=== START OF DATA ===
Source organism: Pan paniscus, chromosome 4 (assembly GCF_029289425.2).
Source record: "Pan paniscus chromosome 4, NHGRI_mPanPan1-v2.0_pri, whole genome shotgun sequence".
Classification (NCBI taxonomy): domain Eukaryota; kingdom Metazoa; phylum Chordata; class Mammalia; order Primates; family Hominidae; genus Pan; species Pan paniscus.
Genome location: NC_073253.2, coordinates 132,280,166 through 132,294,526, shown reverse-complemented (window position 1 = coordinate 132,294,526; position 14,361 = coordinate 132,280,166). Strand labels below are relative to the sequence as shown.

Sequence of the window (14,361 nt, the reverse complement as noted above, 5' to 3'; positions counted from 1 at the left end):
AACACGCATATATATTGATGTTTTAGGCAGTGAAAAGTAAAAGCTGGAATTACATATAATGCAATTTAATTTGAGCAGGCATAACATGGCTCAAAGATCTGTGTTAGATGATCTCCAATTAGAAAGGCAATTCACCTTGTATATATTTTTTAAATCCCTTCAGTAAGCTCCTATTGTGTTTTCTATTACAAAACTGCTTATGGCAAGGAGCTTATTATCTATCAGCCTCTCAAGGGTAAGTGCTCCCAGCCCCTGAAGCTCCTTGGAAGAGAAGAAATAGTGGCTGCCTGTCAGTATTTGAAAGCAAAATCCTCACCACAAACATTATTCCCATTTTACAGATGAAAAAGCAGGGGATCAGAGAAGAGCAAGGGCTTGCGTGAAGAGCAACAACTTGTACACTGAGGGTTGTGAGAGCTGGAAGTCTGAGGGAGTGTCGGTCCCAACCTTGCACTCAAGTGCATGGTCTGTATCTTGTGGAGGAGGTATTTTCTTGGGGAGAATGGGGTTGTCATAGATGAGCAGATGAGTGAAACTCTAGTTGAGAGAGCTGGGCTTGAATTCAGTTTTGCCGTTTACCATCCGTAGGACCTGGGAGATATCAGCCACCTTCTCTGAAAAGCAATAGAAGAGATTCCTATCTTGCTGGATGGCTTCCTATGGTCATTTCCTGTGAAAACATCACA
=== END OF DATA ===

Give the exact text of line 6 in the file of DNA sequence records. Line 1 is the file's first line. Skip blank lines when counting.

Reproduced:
AACACGCATATATATTGATGTTTTAGGCAGTGAAAAGTAAAAGCTGGAATTACATATAATGCAATTTAATTTGAGCAGGCATAACATGGCTCAAAGATCTGTGTTAGATGATCTCCAATTAGAAAGGCAATTCACCTTGTATATATTTTTTAAATCCCTTCAGTAAGCTCCTATTGTGTTTTCTATTACAAAACTGCTTATGGCAAGGAGCTTATTATCTATCAGCCTCTCAAGGGTAAGTGCTCCCAGCCCCTGAAGCTCCTTGGAAGAGAAGAAATAGTGGCTGCCTGTCAGTATTTGAAAGCAAAATCCTCACCACAAACATTATTCCCATTTTACAGATGAAAAAGCAGGGGATCAGAGAAGAGCAAGGGCTTGCGTGAAGAGCAACAACTTGTACACTGAGGGTTGTGAGAGCTGGAAGTCTGAGGGAGTGTCGGTCCCAACCTTGCACTCAAGTGCATGGTCTGTATCTTGTGGAGGAGGTATTTTCTTGGGGAGAATGGGGTTGTCATAGATGAGCAGATGAGTGAAACTCTAGTTGAGAGAGCTGGGCTTGAATTCAGTTTTGCCGTTTACCATCCGTAGGACCTGGGAGATATCAGCCACCTTCTCTGAAAAGCAATAGAAGAGATTCCTATCTTGCTGGATGGCTTCCTATGGTCATTTCCTGTGAAAACATCACA